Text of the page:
Let my son stay up during school nights until he gets tired? No way will that happen, the control freak/helicopter parent in me protests. After all, he would be too tired and unable to focus on his schoolwork the next day, which means his grades might suffer. But, Thomas explains, my wanting to protect my son from experiencing any pain is precisely the reason I’m constantly so stressed out. “Kids learn pretty quickly that they are responsible for their own choices. The more you do for them, the less you’ll prepare them for the life in front of them. They have to realize, ‘Mom’s not going to save me,’” she says.
And it’s never too soon or too late for children to learn that lesson. According to the Love and Logic website, the best time to start using the techniques is before your child can walk. But the approach works, regardless of whether your child is a toddler or a teenager, L&L’s founders say. The key is to use empathy in disciplining your children. Love and Logic emphasizes having respect and dignity for your children, even while teaching them hard lessons. Thomas, who started using L&L when her daughter was three, learned this when the dinner table became a battleground. “She went through a phase when she didn’t want to eat dinner but she wanted snacks. I wouldn’t give her snacks, and she would be hungry. I would say, ‘I’m so sorry that you’re hungry. Breakfast is at 7 a.m. We’ll eat a good breakfast then, but until then, I’m sorry.’ I would feel so guilty, but I had to let it go. I had to walk away,” she says.
Conklin says Thomas took the right approach. “We want to protect them from hurt, but if you take it from the perspective that this is going to be much less painful for you and for them now than if they’re 20 facing felony charges, it’s easier,” she says.
Is it really that easy, I wonder? Determined to find out and have a stress-free, pleasant morning for once, I decide to try Love and Logic on my own child. One morning, after we finish breakfast and prepare to head out the door for school, I begin my routine of rapid-fire reminders: Got your instrument? Your lunch money? Your hat? “Check, check, check,” my son replies. And then, as we’re pulling out of the driveway en route to school, he says the words I’ve gotten so used to hearing: “Oh man! I forgot my clarinet and I have band practice today!” I take a deep breath, as my stomach knots up and I fight the urge to turn around and go back home so he can get his instrument. “I’m so sorry to hear that,” I say, as apologetically as I can muster. “I told you to lay everything out by the door last night so you wouldn’t forget. You’re going to have to sit through practice without it, because I’m just too busy to bring it to you today.”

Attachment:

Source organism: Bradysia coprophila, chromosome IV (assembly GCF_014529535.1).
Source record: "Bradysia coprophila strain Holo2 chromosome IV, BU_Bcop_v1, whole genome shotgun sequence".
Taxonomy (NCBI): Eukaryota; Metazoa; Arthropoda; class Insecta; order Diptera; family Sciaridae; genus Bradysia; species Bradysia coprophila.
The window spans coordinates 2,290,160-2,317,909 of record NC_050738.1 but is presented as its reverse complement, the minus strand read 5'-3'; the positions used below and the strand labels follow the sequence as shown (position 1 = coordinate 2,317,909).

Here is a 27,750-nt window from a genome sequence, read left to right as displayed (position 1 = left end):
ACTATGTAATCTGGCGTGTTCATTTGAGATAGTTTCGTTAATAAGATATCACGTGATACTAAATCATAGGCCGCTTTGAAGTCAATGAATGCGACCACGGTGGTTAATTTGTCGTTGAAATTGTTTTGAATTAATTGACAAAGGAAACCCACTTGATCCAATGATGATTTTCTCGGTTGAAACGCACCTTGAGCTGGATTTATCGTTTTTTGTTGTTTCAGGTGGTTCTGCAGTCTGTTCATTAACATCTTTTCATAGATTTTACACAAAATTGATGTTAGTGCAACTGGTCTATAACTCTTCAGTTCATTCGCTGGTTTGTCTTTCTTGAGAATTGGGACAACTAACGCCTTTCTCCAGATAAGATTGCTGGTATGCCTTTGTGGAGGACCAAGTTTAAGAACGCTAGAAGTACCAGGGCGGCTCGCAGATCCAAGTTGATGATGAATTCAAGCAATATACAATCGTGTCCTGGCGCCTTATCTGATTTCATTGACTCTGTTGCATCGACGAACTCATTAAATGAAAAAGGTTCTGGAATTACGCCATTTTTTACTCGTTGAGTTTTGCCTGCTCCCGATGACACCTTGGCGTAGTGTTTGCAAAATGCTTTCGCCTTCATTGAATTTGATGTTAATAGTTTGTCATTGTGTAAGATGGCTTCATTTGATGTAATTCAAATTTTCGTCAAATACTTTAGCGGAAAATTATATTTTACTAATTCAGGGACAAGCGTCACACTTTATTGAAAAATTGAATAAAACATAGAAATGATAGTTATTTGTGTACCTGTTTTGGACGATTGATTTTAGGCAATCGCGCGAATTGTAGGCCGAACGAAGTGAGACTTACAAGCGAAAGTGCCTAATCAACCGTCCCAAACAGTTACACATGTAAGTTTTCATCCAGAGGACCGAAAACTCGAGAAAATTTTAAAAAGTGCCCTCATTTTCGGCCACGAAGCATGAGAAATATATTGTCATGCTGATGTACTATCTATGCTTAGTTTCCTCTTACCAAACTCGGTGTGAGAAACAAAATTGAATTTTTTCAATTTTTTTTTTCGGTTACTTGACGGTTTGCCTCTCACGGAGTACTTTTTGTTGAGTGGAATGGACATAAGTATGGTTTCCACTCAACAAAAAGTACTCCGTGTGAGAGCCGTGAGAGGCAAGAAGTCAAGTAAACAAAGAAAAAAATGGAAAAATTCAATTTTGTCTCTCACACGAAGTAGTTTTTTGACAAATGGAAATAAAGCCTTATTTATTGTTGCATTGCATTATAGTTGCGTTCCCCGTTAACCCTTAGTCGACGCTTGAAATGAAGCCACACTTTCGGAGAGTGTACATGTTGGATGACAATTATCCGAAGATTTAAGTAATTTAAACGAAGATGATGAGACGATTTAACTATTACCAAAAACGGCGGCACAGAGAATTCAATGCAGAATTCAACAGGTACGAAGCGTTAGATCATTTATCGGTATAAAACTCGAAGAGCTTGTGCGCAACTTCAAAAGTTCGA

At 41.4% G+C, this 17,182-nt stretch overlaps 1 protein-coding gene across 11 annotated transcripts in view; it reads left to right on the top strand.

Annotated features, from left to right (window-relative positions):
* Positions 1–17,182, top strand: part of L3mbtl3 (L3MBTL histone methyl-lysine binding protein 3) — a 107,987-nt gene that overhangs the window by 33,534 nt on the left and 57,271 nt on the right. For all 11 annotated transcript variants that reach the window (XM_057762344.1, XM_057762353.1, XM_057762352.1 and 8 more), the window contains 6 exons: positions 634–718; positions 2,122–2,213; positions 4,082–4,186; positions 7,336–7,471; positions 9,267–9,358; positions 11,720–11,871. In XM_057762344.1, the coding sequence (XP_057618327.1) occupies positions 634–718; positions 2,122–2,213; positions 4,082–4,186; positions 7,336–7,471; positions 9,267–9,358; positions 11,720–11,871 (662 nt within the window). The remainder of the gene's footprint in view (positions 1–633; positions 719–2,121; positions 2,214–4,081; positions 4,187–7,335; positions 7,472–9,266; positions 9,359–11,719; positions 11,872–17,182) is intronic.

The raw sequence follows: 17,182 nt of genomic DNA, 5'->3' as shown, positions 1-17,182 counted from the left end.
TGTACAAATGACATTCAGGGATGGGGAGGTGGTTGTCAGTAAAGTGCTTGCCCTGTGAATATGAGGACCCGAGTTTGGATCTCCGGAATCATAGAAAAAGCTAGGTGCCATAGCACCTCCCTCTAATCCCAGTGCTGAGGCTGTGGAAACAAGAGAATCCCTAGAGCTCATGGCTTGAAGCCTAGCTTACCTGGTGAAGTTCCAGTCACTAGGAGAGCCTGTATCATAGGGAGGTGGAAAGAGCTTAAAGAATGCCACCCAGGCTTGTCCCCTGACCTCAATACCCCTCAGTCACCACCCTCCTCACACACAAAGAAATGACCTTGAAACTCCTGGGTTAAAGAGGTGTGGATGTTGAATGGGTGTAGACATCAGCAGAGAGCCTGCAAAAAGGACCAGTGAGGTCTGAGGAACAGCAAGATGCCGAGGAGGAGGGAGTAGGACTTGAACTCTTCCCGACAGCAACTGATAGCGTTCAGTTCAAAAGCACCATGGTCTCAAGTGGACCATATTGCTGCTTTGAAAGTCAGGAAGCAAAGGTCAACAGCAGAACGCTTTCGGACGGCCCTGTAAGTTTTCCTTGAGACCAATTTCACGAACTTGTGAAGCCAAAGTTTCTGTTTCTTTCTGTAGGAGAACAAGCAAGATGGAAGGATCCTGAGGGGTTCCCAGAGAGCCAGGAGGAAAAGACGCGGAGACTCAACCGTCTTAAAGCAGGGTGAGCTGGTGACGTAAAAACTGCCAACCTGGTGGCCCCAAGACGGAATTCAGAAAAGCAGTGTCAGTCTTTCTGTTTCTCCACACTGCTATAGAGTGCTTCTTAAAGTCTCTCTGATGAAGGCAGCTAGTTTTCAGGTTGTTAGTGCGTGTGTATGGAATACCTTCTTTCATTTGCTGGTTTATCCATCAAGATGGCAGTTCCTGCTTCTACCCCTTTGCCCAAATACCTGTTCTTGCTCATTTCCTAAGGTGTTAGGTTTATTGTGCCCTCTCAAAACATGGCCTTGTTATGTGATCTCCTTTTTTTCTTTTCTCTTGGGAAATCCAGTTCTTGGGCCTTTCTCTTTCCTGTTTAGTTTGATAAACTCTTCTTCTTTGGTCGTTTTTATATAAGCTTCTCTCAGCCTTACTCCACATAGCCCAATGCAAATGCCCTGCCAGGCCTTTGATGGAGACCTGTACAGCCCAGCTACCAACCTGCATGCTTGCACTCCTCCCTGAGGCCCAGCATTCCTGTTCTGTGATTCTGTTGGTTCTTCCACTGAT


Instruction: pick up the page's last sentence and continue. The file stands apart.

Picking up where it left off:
My son sinks back into his seat, silent, no doubt wondering what punishment his band teacher will dole out. When I pull up to the curb at school, he gets out and I tell him I love him and to have a good day. I drive off and exhale loudly. Although it hurt me to see him head to class upset and worried, I take comfort, hoping this one little revolt on my part will help him to anticipate the consequences of his actions, sparing him much bigger shame or pain in the future and helping him grow into the responsible man that I want him to someday be.